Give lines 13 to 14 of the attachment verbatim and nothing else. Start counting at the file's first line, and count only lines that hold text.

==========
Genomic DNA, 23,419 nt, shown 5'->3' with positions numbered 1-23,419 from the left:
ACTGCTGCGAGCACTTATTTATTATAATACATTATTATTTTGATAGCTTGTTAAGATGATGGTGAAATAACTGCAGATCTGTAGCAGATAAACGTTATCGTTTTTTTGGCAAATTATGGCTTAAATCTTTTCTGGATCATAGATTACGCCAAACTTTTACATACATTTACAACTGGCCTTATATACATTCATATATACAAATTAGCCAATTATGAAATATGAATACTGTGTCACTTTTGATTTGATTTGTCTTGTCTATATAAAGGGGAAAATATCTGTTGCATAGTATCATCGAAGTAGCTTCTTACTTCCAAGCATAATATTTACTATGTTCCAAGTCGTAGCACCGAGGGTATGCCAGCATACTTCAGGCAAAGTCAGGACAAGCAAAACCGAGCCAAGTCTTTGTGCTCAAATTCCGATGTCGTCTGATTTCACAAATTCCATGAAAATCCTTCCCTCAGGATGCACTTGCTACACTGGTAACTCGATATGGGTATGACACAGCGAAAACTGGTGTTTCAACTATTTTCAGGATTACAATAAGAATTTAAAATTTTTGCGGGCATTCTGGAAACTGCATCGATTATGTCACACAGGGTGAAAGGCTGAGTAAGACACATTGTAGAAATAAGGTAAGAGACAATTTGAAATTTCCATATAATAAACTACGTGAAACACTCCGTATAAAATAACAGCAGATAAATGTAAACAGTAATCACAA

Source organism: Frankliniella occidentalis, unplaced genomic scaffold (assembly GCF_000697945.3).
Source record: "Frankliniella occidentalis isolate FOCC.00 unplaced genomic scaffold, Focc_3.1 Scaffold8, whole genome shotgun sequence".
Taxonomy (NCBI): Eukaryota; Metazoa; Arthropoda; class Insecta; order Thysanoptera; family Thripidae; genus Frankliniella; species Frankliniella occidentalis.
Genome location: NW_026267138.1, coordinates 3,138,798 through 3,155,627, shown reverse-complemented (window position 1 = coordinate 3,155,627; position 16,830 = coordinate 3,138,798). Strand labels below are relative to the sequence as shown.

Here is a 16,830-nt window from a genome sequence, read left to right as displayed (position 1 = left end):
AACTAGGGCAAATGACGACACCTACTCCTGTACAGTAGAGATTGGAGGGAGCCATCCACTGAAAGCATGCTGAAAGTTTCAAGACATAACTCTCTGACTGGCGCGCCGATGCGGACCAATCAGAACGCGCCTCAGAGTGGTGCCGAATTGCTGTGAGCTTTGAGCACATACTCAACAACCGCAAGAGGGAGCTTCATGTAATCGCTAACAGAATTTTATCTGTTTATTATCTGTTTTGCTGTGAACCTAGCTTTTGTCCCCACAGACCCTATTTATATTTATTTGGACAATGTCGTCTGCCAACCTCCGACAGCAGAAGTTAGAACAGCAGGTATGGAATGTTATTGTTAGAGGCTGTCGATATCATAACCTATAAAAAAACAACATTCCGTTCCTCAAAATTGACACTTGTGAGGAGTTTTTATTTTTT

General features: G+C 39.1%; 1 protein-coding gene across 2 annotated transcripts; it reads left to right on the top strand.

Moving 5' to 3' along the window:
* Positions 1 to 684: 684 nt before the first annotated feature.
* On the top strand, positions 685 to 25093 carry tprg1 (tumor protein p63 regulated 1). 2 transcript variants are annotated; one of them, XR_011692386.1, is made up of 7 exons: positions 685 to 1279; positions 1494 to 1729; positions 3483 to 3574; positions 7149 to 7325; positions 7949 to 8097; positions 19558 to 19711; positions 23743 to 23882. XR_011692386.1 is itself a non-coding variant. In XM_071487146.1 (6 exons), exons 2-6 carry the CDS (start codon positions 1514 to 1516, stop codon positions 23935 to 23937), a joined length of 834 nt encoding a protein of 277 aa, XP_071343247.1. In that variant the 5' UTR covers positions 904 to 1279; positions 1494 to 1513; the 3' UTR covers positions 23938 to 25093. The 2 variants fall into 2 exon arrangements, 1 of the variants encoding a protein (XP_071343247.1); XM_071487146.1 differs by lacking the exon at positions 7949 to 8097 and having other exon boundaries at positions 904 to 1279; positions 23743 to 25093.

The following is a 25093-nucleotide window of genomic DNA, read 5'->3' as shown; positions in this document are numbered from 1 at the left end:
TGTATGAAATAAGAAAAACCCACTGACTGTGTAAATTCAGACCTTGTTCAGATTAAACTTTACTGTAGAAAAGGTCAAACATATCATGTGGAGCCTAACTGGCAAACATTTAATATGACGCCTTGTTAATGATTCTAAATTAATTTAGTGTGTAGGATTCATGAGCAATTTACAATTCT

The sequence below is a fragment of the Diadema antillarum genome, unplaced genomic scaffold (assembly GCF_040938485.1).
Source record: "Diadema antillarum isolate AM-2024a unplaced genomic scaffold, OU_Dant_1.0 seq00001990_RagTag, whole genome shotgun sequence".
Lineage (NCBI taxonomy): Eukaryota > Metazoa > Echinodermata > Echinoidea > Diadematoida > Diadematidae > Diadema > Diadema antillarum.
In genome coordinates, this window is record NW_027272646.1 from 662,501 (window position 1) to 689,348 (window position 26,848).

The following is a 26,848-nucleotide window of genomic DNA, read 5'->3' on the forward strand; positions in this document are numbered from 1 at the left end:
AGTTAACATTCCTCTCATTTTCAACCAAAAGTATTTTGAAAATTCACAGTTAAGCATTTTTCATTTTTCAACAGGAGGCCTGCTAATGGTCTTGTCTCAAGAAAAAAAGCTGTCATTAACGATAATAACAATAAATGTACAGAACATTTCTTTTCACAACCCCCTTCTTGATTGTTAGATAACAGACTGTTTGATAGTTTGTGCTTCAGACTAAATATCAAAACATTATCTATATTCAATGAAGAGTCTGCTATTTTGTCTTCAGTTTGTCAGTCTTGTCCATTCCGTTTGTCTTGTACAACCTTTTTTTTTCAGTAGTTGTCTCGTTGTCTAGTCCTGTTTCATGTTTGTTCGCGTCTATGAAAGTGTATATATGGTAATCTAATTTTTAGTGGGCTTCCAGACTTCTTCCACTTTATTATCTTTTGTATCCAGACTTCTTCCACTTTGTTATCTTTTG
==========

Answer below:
The following is a 25093-nucleotide window of genomic DNA, read 5'->3' as shown; positions in this document are numbered from 1 at the left end:
TGTATGAAATAAGAAAAACCCACTGACTGTGTAAATTCAGACCTTGTTCAGATTAAACTTTACTGTAGAAAAGGTCAAACATATCATGTGGAGCCTAACTGGCAAACATTTAATATGACGCCTTGTTAATGATTCTAAATTAATTTAGTGTGTAGGATTCATGAGCAATTTACAATTCT